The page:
At least for leads, they can get a lot of that out of the way early on when they’re still brand new to dancing.

There are a couple of followers in our scene who are going through this right now, which is what made me decide to write about it. They’ve both been dancing for about a year or so now. They’re trying hard in classes, obviously concentrating a lot on the social dance floor, and not only look so lost in thought that they aren’t having that much fun, but they’re frustrated with themselves at the same time. I think for anyone, lead or follow, who’s going through this stage, can feel really disheartened, often times more so than you feel it should (as most of us just do this for fun). But don’t let it get you down. It’ll pass with time as long as you persevere through it.

Here are perhaps a few things to remember:

-Anything that you want to be good at, requires practice. And just because you want to be good at something, doesn’t mean that you will be right away. Besides, compared to the rest of the world, you’re probably pretty good at dancing.

-Being positive about your dancing is the best thing you can do for yourself. There’s a difference between understanding what you need to work on and being too critical of yourself. There will always be something that you’re working on in your dancing, so if something doesn’t come to you right away, don’t sweat it.

-There’s definitely an aspect of Lindy Hop that makes it more fun as you gain more skill, and let’s face it, it’s a competitve world out there, but skill isn’t everything. Having a great attitude and a smile on your face goes a long way in the social dance world.

 

 


Lovin’ The Lindy Hop

When people ask me to describe what Lindy hop is, I always tell them that it’s a dance of celebration. Obviously, that can be interpreted in a lot of different ways, and I think it should be.

Honestly though, I haven’t been feeling very celebretory lately. My dancing has felt like absolute crap, I haven’t been feeling inspired at any of the dances lately, and overall I’ve been in a dance slump. I’ve rarely felt eager to go out dancing, I’ve been feeling lazy and haven’t wanted to focus on improving my dancing, and I haven’t been going to any of my dance classes lately. And just the fact that I haven’t been feeling celebretory has made me feel yucky.

This isn’t the first time I’ve been in a funk over my dancing, but somehow it doesn’t seem to get any easier to deal with. Lately, I’ve just been desperately searching for that single moment that changes everything: a great dance, an inspirational student or class, an awesome event (which is hard to come by when you don’t have any money to travel). But between those middle school classes we were teaching (which, just as a quick aside, we spoke with the teacher not long ago when she came to our dance, and she said she transferred schools because those kids were making her hair fall out she was so miserable) and having a rough and perhaps somewhat embarassing weekend dance-wise at ILHC, things just haven’t been super exciting in my personal dance world.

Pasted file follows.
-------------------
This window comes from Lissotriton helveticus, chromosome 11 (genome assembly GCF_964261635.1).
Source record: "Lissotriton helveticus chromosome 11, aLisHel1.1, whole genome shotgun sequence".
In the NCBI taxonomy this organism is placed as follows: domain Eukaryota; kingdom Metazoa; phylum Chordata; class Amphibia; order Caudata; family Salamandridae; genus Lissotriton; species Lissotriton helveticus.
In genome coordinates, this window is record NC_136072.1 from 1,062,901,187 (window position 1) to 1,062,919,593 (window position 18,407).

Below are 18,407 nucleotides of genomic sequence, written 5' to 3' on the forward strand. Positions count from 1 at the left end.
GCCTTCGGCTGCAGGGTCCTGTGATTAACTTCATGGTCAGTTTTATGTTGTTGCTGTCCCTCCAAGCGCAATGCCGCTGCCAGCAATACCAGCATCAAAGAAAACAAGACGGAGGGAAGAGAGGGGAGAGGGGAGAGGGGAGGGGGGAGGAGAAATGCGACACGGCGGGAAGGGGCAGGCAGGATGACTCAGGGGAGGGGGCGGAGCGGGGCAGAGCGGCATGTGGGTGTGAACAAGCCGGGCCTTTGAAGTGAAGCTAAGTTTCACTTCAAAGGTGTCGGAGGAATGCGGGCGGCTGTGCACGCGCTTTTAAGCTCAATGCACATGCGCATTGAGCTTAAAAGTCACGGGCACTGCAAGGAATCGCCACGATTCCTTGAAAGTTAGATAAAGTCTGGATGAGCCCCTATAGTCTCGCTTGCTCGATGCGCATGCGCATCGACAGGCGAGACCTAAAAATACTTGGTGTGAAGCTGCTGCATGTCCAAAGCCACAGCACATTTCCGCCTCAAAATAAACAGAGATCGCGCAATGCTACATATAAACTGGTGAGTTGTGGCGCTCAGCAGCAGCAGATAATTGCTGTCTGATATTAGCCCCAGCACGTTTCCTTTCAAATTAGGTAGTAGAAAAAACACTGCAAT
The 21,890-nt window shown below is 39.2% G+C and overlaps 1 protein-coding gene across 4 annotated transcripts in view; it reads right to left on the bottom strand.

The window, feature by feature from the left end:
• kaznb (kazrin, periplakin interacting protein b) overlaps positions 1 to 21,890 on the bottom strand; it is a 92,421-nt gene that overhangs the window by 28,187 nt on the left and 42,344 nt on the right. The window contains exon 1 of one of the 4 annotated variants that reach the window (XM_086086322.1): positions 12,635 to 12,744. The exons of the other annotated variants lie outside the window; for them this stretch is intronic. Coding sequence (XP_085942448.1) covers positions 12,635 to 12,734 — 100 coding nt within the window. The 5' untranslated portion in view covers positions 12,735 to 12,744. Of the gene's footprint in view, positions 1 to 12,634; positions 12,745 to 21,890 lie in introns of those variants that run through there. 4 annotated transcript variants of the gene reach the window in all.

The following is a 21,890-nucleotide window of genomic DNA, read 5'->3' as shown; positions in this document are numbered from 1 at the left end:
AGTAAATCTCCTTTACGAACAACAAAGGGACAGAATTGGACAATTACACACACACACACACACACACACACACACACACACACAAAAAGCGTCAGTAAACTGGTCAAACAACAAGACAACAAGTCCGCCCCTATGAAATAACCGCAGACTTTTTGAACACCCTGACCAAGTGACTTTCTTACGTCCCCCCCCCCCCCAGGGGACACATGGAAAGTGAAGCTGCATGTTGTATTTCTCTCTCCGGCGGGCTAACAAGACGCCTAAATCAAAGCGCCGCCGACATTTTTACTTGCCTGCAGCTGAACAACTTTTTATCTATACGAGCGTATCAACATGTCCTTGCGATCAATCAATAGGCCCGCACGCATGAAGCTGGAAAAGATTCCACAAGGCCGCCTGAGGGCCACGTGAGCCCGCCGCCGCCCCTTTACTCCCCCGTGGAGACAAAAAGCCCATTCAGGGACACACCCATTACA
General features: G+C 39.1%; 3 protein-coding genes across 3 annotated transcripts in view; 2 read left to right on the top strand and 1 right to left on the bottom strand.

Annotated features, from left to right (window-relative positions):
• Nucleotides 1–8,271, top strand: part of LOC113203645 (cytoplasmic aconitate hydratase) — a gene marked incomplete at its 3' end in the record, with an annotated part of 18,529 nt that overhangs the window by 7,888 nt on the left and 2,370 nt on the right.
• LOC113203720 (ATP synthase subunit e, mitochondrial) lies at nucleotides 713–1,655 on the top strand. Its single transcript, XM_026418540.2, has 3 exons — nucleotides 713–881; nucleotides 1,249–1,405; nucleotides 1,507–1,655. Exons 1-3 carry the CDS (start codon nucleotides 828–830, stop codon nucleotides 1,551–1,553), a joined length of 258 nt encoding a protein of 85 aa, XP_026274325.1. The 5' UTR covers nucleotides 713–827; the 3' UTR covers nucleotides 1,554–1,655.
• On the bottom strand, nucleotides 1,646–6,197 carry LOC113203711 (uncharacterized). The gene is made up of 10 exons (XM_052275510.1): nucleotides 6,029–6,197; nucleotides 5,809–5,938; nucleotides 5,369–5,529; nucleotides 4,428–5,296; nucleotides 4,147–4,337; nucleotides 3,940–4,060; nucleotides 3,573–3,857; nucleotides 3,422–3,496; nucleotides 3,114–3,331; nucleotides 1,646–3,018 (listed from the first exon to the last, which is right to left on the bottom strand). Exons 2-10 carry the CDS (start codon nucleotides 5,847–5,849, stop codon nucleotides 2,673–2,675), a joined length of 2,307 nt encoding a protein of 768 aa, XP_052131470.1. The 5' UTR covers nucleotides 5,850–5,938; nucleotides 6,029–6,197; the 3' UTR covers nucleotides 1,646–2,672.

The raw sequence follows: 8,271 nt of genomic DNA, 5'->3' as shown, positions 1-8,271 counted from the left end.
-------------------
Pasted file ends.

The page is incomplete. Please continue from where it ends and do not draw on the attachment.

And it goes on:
I wrote everything above over a month ago. As you can see, with a lack of inspiration also came a complete inability to write anything worthwhile reading. I didn’t know how to conclude what I was saying, and it was largely because I wasn’t done feeling crappy. But something happened at our Saturday dance that changed everything.

I received a card from a few students who are in The Rhythm Project. There’s 3 or 4 of them that are always hanging out together, they come to every class religiously, even the drop-in class on Saturday (which is the exact same lesson every week). Every Saturday they go across the street to the gas station and get one of those giant slushies. They’re really adorable. And they’re all in their mid 30’s or older.

And it was just a card that completely changed my attitude. All they did was thank me for introducing them to Lindy Hop. They said it’s changed their lives and now they’re happier people. It was so touching that I had a glistening tear.

And that’s when I realized that they’re the reason why I do what I do. I think it’s pretty safe to say that everyone who’s been dancing consistently for while has felt that Lindy hop has changed their lives in one way or another. How can it not? The addiction of fun, the excitement of watching a jam, a competition, dancing late into the night and eating breakfast even later at diners with friends from all over the world that you’ve just met. It makes everyone feel young, no matter how old you are. It’s refreshing and invigorating.

This group of new Lindy hoppers are the kind of people that make going out dancing worthwhile. They’re the content of the scene, the new bread and butter that goes with every meal. They’re crazy obsessed, energetic, and essential. They’re the reason why every dance scene in this world exists. They’re all the things that I love about Lindy hop.

Since I started organizing and scene building, the one thing that I wanted more than anything was for people to be absolutely insane about Lindy hop. Well, here they are. Crazier and more dedicated than ever.